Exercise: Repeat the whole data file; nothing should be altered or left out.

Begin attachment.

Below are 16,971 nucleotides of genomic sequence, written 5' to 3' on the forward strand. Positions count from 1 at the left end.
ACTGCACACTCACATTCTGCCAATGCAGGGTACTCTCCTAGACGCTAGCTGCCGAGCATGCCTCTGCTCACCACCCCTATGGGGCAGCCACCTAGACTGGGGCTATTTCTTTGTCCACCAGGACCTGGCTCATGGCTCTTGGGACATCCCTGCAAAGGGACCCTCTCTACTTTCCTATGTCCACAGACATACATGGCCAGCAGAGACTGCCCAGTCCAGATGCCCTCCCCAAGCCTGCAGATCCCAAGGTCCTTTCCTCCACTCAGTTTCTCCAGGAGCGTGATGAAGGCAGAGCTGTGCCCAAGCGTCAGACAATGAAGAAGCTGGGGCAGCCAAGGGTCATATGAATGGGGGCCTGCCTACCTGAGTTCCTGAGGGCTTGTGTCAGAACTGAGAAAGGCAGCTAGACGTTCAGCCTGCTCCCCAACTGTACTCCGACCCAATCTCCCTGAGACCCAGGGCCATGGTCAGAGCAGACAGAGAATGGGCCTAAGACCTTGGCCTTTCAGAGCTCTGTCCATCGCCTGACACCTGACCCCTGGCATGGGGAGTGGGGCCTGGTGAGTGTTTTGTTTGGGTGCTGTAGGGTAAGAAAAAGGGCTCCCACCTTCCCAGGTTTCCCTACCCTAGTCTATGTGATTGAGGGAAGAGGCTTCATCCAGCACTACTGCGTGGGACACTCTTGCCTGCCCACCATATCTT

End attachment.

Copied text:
Below are 16,971 nucleotides of genomic sequence, written 5' to 3' on the forward strand. Positions count from 1 at the left end.
ACTGCACACTCACATTCTGCCAATGCAGGGTACTCTCCTAGACGCTAGCTGCCGAGCATGCCTCTGCTCACCACCCCTATGGGGCAGCCACCTAGACTGGGGCTATTTCTTTGTCCACCAGGACCTGGCTCATGGCTCTTGGGACATCCCTGCAAAGGGACCCTCTCTACTTTCCTATGTCCACAGACATACATGGCCAGCAGAGACTGCCCAGTCCAGATGCCCTCCCCAAGCCTGCAGATCCCAAGGTCCTTTCCTCCACTCAGTTTCTCCAGGAGCGTGATGAAGGCAGAGCTGTGCCCAAGCGTCAGACAATGAAGAAGCTGGGGCAGCCAAGGGTCATATGAATGGGGGCCTGCCTACCTGAGTTCCTGAGGGCTTGTGTCAGAACTGAGAAAGGCAGCTAGACGTTCAGCCTGCTCCCCAACTGTACTCCGACCCAATCTCCCTGAGACCCAGGGCCATGGTCAGAGCAGACAGAGAATGGGCCTAAGACCTTGGCCTTTCAGAGCTCTGTCCATCGCCTGACACCTGACCCCTGGCATGGGGAGTGGGGCCTGGTGAGTGTTTTGTTTGGGTGCTGTAGGGTAAGAAAAAGGGCTCCCACCTTCCCAGGTTTCCCTACCCTAGTCTATGTGATTGAGGGAAGAGGCTTCATCCAGCACTACTGCGTGGGACACTCTTGCCTGCCCACCATATCTT